So there we have it.
After months of hoping, believing, willing and praying it’s finally staring us in the face. We’ve had ample time to prepare ourselves yet now the time’s almost arrived the pain is still real and raw.
And to top it all Jonny Howson is out for the final two games and our chief executive has been at the centre of a Twitter storm. The antithesis of one of those Carlsberg ads.
While relegation is yet to be officially confirmed, anyone who witnessed Everton’s lamest of lame surrenders at Leicester’s title celebrations will be in little doubt that the Toffees will be mere lambs to the slaughter in the Stadium of Light on Wednesday evening.
Allardyce will be all smiles; the Mackems will be whooping; it’ll be horrible… and painful.
Meanwhile we’ll probably huff and puff against the Hornets, miss a chance or two, drop a clanger in our defensive third and concede a second-half ricochet that will fly in off Deeney’s backside.
Cyncial? Maybe, but having suffered a run-in where the goals have completely dried up and where decent defending gets continually undone by at least one cock-up per game it’s a little challenging not to be.
And we watch as Leicester City – a club always deemed to be of a similar size and history to our own – celebrate the greatest season in their history while we slide ignominiously to the second tier.
There are evidently to be none of the ‘twists’ that we have been promised. Just four defeats on the bounce during which we have not scored a single goal. In a second-half yesterday, while ‘fighting for their lives’, David de Gea (unless I’d dozed off) didn’t have a single shot to save.
Yet, I refuse to believe those who still accuse the players of lacking effort. They are committed and they do care but they continually come up short because collectively and individually they are not good enough.
Yesterday’s and last Saturday’s starting XI contained eight of those who started at Wembley. A fit Alex Tettey would have made it nine. While a crude barometer, that tells us we haven’t progressed at a rate necessary to compete at the elite level. In fact it doesn’t just tell us, it booms it, very loudly, through those speakers used at Metallica concerts.
In the adrenalin-fuelled aftermath of Wembley we (well me actually) bullishly proclaimed the squad as one that could compete in the Premier League but in reality some fairly major surgery was needed. Not just to the back-four – although that was priority number one – but throughout.
Of course as we now know, the surgery wasn’t even minor. It was more of a sticking plaster.
How and why we ended up with a squad that wasn’t fit for purpose is the big question and one that’s flooded social media since 2:45 yesterday afternoon. The recriminations have been flying thick and fast with the loudest voices hurling abuse – some of it way below the belt – at the board, Alex Neil and, most notably, David McNally.
The precise detail of what went wrong last summer is only know by a few but it seems bids, costly ones, were lodged for a number of players, but most – if not all – didn’t come to fruition.
There’s of course nothing to say that if they had been successful in getting their men they would have been successes on the pitch – God knows we’ve learnt that the hard way – but it’d have meant the board would have delivered as requested. That they didn’t – for whatever reason – now leaves them wholly exposed and, yes, accountable.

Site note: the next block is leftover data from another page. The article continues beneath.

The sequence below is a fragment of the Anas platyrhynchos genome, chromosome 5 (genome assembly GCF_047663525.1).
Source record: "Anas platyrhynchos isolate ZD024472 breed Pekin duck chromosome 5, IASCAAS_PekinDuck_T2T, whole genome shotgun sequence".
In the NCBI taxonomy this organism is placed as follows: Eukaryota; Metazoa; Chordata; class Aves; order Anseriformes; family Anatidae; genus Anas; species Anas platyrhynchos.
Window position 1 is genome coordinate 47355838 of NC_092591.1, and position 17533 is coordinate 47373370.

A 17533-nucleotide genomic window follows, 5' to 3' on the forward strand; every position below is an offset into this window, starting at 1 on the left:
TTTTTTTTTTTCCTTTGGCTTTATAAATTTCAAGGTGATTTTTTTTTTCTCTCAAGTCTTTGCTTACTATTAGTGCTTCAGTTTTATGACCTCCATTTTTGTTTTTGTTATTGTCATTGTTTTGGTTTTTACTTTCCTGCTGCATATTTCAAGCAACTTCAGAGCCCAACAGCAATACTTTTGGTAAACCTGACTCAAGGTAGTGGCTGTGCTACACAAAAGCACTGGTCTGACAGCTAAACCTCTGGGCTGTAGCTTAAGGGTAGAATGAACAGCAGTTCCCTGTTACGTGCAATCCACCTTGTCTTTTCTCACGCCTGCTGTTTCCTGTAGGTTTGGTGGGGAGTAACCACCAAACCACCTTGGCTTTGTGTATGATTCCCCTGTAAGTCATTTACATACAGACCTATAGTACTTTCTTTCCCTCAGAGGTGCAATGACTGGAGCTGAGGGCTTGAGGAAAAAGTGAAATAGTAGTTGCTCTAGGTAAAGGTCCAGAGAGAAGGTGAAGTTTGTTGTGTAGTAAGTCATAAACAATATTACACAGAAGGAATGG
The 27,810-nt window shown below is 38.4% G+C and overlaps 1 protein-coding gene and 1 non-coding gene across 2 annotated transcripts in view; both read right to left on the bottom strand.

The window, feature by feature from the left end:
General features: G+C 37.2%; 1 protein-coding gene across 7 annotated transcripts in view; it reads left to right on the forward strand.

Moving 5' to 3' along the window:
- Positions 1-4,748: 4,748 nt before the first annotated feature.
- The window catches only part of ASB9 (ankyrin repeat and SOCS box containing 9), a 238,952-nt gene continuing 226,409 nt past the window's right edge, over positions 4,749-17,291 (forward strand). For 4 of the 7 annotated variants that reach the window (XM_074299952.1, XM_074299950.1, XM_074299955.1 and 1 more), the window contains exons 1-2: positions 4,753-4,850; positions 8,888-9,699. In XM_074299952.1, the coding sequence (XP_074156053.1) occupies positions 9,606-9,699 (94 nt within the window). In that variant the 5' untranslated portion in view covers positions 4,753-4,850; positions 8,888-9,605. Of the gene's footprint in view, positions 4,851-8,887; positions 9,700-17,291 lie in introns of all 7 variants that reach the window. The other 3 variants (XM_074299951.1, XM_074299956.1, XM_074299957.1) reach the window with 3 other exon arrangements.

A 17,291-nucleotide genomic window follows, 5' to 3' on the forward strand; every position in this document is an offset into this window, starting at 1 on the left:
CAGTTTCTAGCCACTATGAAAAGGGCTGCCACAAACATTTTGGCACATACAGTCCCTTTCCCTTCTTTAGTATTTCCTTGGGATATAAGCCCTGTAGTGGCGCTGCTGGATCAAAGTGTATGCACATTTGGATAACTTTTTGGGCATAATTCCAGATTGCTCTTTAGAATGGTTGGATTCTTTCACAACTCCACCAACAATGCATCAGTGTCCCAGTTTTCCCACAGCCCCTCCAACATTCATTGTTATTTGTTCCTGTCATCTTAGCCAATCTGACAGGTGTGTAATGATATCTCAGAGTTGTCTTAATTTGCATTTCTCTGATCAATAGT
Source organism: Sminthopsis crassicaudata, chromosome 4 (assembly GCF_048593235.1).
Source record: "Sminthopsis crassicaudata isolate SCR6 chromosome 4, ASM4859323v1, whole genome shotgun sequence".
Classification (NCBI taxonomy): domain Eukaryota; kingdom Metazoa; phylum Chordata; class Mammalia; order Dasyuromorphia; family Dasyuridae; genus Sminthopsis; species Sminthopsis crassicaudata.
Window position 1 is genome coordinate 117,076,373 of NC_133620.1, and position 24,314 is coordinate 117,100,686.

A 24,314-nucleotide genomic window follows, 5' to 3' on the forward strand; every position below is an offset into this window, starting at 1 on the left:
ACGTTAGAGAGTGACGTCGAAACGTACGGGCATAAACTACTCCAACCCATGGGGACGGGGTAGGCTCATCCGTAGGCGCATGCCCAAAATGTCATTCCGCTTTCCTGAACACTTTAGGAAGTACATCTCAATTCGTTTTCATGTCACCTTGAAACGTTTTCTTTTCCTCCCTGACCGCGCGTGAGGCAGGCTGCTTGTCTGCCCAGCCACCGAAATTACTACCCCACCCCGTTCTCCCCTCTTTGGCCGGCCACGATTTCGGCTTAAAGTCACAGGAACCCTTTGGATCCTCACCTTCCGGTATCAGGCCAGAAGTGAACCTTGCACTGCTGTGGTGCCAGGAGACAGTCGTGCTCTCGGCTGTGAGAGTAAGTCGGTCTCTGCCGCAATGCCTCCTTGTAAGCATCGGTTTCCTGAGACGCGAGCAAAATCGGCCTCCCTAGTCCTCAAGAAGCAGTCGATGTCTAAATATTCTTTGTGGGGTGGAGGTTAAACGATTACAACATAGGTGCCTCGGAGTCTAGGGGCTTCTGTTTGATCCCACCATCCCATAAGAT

(That still doesn’t excuse those who fire bile at McNally and co – some of whom should know better – however broad his shoulders are supposed to be).
But something did go wrong off the pitch and in terms of recruitment, with the exception of the signing of Timm Klose, it has verged on disastrous. And at a time when in order to survive that difficult first season back it needed to be good. Better still excellent.
Instead, a squad that had ‘Championship’ written all over it still has ‘Championship’ written all over it even though it’s been trying, and invariably failing, to compete against the best in the English game. From the outside looking in there must have been an inevitability to it.
Finances dictate of course, and three teams have to go down, but we were promised that lessons had been learned and every sinew would be strained to survive. Yet here we are.
To enter last summer’s transfer window minus a robust plan was not only a recipe for disaster, it also suggests that actually there was at least one lesson swilling around that hadn’t been properly addressed. To appoint the head of recruitment from Burnley, where the biggest problem had been poor recruitment, simply didn’t cut it.
Those who call for McNally’s head ignore that during his tenure the club has transformed from one near the brink to one that’s now debt-free, in which time promotions still outnumber relegations, but he does have questions to answer (especially now), as do Team Neil and the board.
Throw the surprise departure of Alan Bowkett into the mix and something smells a little off. And before issues on the green stuff can be properly addressed, so too does any division off it. A lack of reliable leadership on the pitch has been a recurring theme; for this to be replicated in the boardroom offers nothing but a sinking feeling.
Let’s hope the latter is addressed quickly and decisively, so a post-mortem on the former can get under way.
But, when all said and done, this is football. Teams get relegated. Some bounce back. Some get relegated again. And, through it all, Norwich City will still remain and we’ll all still be there.
When the inevitable is confirmed this will be the eighth relegation I’ve witnessed first-hand and they don’t get any easier to stomach. But equally, once the furore has died down and the recriminations have run their course it’ll be a case of counting the days until season 2016/17 begins.
Because that’s what we do. And perhaps that part of the problem.